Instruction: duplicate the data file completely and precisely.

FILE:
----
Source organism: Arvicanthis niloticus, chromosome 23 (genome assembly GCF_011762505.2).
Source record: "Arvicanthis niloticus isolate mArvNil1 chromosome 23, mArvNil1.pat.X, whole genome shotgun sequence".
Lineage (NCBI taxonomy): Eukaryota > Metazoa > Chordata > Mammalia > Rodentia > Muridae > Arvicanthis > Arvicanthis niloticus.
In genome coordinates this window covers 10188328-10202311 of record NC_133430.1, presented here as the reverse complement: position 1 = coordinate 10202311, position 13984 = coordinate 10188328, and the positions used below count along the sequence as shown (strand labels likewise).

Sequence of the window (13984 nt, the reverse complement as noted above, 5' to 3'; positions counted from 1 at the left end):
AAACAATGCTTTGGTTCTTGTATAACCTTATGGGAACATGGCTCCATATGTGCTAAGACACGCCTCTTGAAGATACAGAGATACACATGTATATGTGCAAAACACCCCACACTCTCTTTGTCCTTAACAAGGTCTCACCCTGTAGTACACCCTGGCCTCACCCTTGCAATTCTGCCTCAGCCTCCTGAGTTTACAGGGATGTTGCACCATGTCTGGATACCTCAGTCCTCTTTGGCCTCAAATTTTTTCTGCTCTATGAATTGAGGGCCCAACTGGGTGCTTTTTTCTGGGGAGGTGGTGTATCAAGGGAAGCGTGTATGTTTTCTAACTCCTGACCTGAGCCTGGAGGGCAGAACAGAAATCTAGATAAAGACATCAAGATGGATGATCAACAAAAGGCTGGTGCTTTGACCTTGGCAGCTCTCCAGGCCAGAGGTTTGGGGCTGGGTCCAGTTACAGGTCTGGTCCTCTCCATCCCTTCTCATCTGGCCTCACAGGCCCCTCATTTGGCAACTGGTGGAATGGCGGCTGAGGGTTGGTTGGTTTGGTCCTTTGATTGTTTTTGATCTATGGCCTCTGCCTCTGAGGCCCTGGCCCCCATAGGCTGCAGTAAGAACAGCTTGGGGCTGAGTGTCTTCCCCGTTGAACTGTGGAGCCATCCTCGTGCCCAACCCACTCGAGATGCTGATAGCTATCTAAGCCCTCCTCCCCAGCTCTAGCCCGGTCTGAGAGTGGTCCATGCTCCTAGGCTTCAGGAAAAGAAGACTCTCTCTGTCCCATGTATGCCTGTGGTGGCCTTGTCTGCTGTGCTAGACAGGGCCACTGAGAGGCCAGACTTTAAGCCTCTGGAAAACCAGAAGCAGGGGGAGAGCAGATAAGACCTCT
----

Source organism: Arvicanthis niloticus, chromosome 23 (genome assembly GCF_011762505.2).
Source record: "Arvicanthis niloticus isolate mArvNil1 chromosome 23, mArvNil1.pat.X, whole genome shotgun sequence".
Lineage (NCBI taxonomy): Eukaryota > Metazoa > Chordata > Mammalia > Rodentia > Muridae > Arvicanthis > Arvicanthis niloticus.
In genome coordinates this window covers 10188328-10202311 of record NC_133430.1, presented here as the reverse complement: position 1 = coordinate 10202311, position 13984 = coordinate 10188328, and the positions used below count along the sequence as shown (strand labels likewise).

Sequence of the window (13984 nt, the reverse complement as noted above, 5' to 3'; positions counted from 1 at the left end):
AAACAATGCTTTGGTTCTTGTATAACCTTATGGGAACATGGCTCCATATGTGCTAAGACACGCCTCTTGAAGATACAGAGATACACATGTATATGTGCAAAACACCCCACACTCTCTTTGTCCTTAACAAGGTCTCACCCTGTAGTACACCCTGGCCTCACCCTTGCAATTCTGCCTCAGCCTCCTGAGTTTACAGGGATGTTGCACCATGTCTGGATACCTCAGTCCTCTTTGGCCTCAAATTTTTTCTGCTCTATGAATTGAGGGCCCAACTGGGTGCTTTTTTCTGGGGAGGTGGTGTATCAAGGGAAGCGTGTATGTTTTCTAACTCCTGACCTGAGCCTGGAGGGCAGAACAGAAATCTAGATAAAGACATCAAGATGGATGATCAACAAAAGGCTGGTGCTTTGACCTTGGCAGCTCTCCAGGCCAGAGGTTTGGGGCTGGGTCCAGTTACAGGTCTGGTCCTCTCCATCCCTTCTCATCTGGCCTCACAGGCCCCTCATTTGGCAACTGGTGGAATGGCGGCTGAGGGTTGGTTGGTTTGGTCCTTTGATTGTTTTTGATCTATGGCCTCTGCCTCTGAGGCCCTGGCCCCCATAGGCTGCAGTAAGAACAGCTTGGGGCTGAGTGTCTTCCCCGTTGAACTGTGGAGCCATCCTCGTGCCCAACCCACTCGAGATGCTGATAGCTATCTAAGCCCTCCTCCCCAGCTCTAGCCCGGTCTGAGAGTGGTCCATGCTCCTAGGCTTCAGGAAAAGAAGACTCTCTCTGTCCCATGTATGCCTGTGGTGGCCTTGTCTGCTGTGCTAGACAGGGCCACTGAGAGGCCAGACTTTAAGCCTCTGGAAAACCAGAAGCAGGGGGAGAGCAGATAAGACCTCT